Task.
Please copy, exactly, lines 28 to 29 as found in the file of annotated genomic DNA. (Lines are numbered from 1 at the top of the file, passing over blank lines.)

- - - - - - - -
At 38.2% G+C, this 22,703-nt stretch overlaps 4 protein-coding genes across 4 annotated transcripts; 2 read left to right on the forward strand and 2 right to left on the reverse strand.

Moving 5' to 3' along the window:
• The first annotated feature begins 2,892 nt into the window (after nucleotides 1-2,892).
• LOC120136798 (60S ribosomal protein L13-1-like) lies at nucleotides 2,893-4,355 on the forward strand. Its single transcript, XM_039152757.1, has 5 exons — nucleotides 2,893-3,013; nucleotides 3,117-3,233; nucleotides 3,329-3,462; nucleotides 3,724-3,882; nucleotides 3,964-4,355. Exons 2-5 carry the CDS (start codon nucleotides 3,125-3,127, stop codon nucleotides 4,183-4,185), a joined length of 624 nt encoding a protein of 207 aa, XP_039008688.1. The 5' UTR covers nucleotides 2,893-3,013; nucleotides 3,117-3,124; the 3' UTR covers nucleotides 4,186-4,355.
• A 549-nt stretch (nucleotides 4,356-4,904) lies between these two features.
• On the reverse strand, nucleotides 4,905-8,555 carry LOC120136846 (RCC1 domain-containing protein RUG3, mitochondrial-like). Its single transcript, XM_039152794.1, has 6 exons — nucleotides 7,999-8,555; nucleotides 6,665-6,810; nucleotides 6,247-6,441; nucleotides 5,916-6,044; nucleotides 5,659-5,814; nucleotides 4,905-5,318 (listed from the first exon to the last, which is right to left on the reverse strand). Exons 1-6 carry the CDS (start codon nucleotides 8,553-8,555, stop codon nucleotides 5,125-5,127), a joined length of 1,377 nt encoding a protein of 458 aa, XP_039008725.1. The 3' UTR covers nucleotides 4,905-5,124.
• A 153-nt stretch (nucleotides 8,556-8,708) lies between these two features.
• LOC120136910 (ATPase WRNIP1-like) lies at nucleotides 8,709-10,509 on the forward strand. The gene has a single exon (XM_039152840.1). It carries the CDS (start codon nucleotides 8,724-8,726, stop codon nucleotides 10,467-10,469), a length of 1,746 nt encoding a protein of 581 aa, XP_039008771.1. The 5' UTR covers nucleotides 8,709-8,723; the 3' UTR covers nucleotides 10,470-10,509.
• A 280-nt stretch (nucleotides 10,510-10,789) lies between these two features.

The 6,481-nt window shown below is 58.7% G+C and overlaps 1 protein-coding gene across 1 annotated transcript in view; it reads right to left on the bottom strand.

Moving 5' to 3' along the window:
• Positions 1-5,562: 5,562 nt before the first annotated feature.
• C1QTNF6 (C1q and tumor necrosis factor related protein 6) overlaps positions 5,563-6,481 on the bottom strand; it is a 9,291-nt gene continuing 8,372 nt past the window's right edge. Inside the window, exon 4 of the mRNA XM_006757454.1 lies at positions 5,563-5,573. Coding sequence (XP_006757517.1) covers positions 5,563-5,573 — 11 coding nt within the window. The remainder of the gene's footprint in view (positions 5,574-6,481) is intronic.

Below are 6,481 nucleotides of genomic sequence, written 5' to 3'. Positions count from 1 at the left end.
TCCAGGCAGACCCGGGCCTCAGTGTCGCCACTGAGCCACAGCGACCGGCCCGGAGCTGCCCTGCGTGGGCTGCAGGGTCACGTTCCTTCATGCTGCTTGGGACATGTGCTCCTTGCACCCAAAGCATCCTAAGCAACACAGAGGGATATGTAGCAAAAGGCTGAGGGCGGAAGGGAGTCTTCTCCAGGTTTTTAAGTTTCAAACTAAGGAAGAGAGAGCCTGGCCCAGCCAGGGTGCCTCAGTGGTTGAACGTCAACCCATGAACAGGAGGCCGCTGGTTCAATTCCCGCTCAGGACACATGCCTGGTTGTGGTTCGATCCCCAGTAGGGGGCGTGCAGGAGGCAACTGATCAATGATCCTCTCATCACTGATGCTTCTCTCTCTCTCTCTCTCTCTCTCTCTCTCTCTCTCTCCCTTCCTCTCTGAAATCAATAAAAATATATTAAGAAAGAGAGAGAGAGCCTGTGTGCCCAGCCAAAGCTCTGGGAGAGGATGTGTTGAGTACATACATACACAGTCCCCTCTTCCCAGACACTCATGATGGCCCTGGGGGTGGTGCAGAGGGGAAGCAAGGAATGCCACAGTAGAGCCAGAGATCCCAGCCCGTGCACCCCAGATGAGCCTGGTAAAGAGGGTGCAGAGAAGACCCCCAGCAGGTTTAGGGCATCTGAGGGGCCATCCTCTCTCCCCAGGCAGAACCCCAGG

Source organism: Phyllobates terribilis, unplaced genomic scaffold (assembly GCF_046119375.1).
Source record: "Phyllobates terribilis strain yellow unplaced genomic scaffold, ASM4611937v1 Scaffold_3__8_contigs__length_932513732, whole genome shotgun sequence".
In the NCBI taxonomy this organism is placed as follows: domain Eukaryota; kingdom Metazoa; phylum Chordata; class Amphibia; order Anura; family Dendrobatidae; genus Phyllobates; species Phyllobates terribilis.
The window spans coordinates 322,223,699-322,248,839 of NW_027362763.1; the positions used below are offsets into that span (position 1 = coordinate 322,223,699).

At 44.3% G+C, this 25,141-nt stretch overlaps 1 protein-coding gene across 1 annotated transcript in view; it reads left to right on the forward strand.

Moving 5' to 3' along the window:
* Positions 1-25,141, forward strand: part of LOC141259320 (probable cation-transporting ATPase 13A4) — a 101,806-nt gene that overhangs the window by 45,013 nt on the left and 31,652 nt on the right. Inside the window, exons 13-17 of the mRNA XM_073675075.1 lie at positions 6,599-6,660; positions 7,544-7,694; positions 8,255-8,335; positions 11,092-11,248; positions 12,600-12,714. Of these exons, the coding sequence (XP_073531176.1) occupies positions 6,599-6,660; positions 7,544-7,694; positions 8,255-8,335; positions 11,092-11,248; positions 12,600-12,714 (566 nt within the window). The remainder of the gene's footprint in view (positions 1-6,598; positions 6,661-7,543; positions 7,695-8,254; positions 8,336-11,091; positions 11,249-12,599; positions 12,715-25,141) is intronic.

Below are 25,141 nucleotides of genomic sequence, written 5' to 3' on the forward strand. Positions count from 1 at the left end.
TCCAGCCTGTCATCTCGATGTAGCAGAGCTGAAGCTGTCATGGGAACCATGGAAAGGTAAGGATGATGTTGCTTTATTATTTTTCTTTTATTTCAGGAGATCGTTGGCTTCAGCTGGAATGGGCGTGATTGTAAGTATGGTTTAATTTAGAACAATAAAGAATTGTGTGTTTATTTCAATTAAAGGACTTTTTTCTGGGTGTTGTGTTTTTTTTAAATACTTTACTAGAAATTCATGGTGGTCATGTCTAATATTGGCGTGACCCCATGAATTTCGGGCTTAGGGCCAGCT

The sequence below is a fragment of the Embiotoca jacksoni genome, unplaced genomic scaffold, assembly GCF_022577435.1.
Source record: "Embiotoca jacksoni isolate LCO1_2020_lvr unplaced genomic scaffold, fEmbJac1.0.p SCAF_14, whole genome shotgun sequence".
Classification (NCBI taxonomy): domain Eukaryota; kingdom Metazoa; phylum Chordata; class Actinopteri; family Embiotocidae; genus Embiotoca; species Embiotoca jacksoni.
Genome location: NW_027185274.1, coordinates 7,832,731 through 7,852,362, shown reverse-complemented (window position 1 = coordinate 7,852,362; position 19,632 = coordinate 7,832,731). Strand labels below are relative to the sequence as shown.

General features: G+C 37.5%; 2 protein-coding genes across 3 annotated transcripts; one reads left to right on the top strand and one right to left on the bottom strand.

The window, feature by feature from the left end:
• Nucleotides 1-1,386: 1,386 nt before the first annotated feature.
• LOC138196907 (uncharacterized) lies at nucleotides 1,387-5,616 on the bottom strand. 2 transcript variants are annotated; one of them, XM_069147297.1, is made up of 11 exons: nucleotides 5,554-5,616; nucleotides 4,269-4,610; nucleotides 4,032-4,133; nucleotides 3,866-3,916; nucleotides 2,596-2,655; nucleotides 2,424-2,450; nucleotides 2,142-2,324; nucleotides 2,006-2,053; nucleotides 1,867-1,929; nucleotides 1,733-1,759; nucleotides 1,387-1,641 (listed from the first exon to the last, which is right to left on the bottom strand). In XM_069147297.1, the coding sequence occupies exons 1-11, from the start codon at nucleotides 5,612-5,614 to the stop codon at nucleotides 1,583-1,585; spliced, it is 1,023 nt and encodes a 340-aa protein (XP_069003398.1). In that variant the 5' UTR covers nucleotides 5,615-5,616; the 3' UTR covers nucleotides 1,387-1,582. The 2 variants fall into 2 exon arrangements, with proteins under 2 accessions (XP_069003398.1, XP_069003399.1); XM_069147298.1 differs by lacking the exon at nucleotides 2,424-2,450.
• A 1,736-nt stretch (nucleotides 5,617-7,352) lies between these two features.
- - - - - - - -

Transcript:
Genome location: NW_027185274.1, coordinates 7,832,731 through 7,852,362, shown reverse-complemented (window position 1 = coordinate 7,852,362; position 19,632 = coordinate 7,832,731). Strand labels below are relative to the sequence as shown.

General features: G+C 37.5%; 2 protein-coding genes across 3 annotated transcripts; one reads left to right on the top strand and one right to left on the bottom strand.